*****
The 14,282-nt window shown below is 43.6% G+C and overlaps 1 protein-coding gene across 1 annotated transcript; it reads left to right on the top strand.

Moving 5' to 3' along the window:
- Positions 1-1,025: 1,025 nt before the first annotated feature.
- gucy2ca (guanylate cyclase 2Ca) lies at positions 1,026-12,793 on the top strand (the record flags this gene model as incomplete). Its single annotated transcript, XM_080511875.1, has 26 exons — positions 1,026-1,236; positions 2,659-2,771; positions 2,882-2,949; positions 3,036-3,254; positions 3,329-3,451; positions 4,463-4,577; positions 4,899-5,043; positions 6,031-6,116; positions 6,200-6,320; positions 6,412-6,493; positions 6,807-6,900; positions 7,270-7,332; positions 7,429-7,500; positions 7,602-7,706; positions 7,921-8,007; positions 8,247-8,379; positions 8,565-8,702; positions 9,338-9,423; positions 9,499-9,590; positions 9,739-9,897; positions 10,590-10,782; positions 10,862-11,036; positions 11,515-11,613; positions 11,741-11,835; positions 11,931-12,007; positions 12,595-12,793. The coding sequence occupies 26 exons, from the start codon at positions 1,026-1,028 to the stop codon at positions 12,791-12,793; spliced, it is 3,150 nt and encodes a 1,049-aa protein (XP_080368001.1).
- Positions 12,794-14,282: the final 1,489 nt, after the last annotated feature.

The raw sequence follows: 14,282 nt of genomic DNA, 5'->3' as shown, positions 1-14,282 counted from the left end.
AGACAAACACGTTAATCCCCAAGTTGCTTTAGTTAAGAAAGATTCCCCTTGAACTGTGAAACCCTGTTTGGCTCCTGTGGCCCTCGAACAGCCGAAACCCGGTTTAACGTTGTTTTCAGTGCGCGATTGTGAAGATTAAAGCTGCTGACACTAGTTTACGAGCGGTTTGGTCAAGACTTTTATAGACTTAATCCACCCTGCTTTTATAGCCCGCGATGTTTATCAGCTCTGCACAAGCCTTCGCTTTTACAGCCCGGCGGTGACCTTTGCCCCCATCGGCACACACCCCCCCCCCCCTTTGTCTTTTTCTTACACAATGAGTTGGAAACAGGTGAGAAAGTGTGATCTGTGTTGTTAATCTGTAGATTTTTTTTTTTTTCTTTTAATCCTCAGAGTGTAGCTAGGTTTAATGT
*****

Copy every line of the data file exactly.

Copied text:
The 14,282-nt window shown below is 43.6% G+C and overlaps 1 protein-coding gene across 1 annotated transcript; it reads left to right on the top strand.

Moving 5' to 3' along the window:
- Positions 1-1,025: 1,025 nt before the first annotated feature.
- gucy2ca (guanylate cyclase 2Ca) lies at positions 1,026-12,793 on the top strand (the record flags this gene model as incomplete). Its single annotated transcript, XM_080511875.1, has 26 exons — positions 1,026-1,236; positions 2,659-2,771; positions 2,882-2,949; positions 3,036-3,254; positions 3,329-3,451; positions 4,463-4,577; positions 4,899-5,043; positions 6,031-6,116; positions 6,200-6,320; positions 6,412-6,493; positions 6,807-6,900; positions 7,270-7,332; positions 7,429-7,500; positions 7,602-7,706; positions 7,921-8,007; positions 8,247-8,379; positions 8,565-8,702; positions 9,338-9,423; positions 9,499-9,590; positions 9,739-9,897; positions 10,590-10,782; positions 10,862-11,036; positions 11,515-11,613; positions 11,741-11,835; positions 11,931-12,007; positions 12,595-12,793. The coding sequence occupies 26 exons, from the start codon at positions 1,026-1,028 to the stop codon at positions 12,791-12,793; spliced, it is 3,150 nt and encodes a 1,049-aa protein (XP_080368001.1).
- Positions 12,794-14,282: the final 1,489 nt, after the last annotated feature.

The raw sequence follows: 14,282 nt of genomic DNA, 5'->3' as shown, positions 1-14,282 counted from the left end.
AGACAAACACGTTAATCCCCAAGTTGCTTTAGTTAAGAAAGATTCCCCTTGAACTGTGAAACCCTGTTTGGCTCCTGTGGCCCTCGAACAGCCGAAACCCGGTTTAACGTTGTTTTCAGTGCGCGATTGTGAAGATTAAAGCTGCTGACACTAGTTTACGAGCGGTTTGGTCAAGACTTTTATAGACTTAATCCACCCTGCTTTTATAGCCCGCGATGTTTATCAGCTCTGCACAAGCCTTCGCTTTTACAGCCCGGCGGTGACCTTTGCCCCCATCGGCACACACCCCCCCCCCCCTTTGTCTTTTTCTTACACAATGAGTTGGAAACAGGTGAGAAAGTGTGATCTGTGTTGTTAATCTGTAGATTTTTTTTTTTTTCTTTTAATCCTCAGAGTGTAGCTAGGTTTAATGT